The discovery, published in Science and in Science Express, underscores the role of the lymphatic system in cancer and may open up new possibilities for cancer treatment.
"The tumour tricks the body into thinking it is healthy tissue," says lead author Melody Swartz, head of the Laboratory of Lymphatic and Cancer Bioengineering (LLCB) and EPFL professor. Swartz and her team set out to understand how immune tolerance is induced by tumours, allowing them to progress and spread.
The researchers from EPFL concentrated their efforts on a certain protein that is normally present in healthy lymph nodes to attract T cells and program them to perform vital immune functions. They found that some tumours can secrete this protein to transform the outer layer of the tumour into lymphoid-like tissue.
This outer layer then attracts and effectively re-programs the T cells to recognise the tumour as friend not foe, resulting in a tumour that goes undetected by the immune system.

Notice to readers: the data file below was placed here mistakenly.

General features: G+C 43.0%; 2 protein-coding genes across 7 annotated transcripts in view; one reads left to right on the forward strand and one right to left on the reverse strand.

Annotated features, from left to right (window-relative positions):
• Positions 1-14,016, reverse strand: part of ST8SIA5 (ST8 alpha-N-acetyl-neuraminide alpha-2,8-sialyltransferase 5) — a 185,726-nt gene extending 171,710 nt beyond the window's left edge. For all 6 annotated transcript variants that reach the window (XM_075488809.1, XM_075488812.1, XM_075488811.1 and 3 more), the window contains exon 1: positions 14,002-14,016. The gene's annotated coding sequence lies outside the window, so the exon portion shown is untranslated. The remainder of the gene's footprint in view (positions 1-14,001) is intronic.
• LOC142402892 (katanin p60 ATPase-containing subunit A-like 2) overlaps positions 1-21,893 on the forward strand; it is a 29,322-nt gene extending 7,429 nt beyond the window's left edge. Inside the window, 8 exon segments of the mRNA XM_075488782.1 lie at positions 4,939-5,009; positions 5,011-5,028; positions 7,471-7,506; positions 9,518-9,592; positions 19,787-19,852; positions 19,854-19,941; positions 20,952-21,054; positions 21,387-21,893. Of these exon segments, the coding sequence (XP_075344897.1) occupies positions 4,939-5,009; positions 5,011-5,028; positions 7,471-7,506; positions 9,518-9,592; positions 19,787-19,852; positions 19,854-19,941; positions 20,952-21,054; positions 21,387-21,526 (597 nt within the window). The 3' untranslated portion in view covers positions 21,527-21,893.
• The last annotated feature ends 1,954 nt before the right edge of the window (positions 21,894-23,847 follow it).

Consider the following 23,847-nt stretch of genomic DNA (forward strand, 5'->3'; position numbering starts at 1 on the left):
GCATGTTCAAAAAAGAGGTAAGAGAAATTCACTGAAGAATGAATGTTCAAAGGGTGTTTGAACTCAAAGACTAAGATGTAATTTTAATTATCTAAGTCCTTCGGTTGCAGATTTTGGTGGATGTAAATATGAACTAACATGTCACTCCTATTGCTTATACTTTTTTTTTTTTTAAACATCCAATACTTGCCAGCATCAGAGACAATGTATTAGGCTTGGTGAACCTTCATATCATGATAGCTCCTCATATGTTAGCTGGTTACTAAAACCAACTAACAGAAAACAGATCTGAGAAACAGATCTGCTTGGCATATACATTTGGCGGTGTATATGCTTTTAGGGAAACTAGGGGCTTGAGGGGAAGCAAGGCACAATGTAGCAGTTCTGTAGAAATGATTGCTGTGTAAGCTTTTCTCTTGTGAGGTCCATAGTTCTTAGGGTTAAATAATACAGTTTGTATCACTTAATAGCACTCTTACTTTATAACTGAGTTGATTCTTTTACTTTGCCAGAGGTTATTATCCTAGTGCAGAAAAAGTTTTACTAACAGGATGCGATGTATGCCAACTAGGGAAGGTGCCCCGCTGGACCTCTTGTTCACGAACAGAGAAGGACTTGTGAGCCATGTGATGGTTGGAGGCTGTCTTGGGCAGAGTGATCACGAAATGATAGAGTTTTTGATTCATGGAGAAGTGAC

Since most tumours progress only if they have escaped the immune system, this new understanding of one mechanism by which the tumour can bypasses or hides from immune defenses is an important step towards future cancer therapies.
With unanimity required to move the Meteosat Third Generation (MTG) program forward, the project will essentially stand still until these two nations, which Eumetsat declined to identify, give their written endorsement for the approval process to restart.
For reasons related to the work assigned to their respective industries, Germany and Spain raised questions about the MTG project, European government and industry officials said. One industry official said Portugal also has objections, but it was unclear whether Portugal or Spain had withheld its vote.
Eumetsat Director of Administration Angiolo Rolli said in an interview that the two nations that withheld their votes had nonetheless expressed support for MTG and said they would deliver a formal opinion on it by June 30.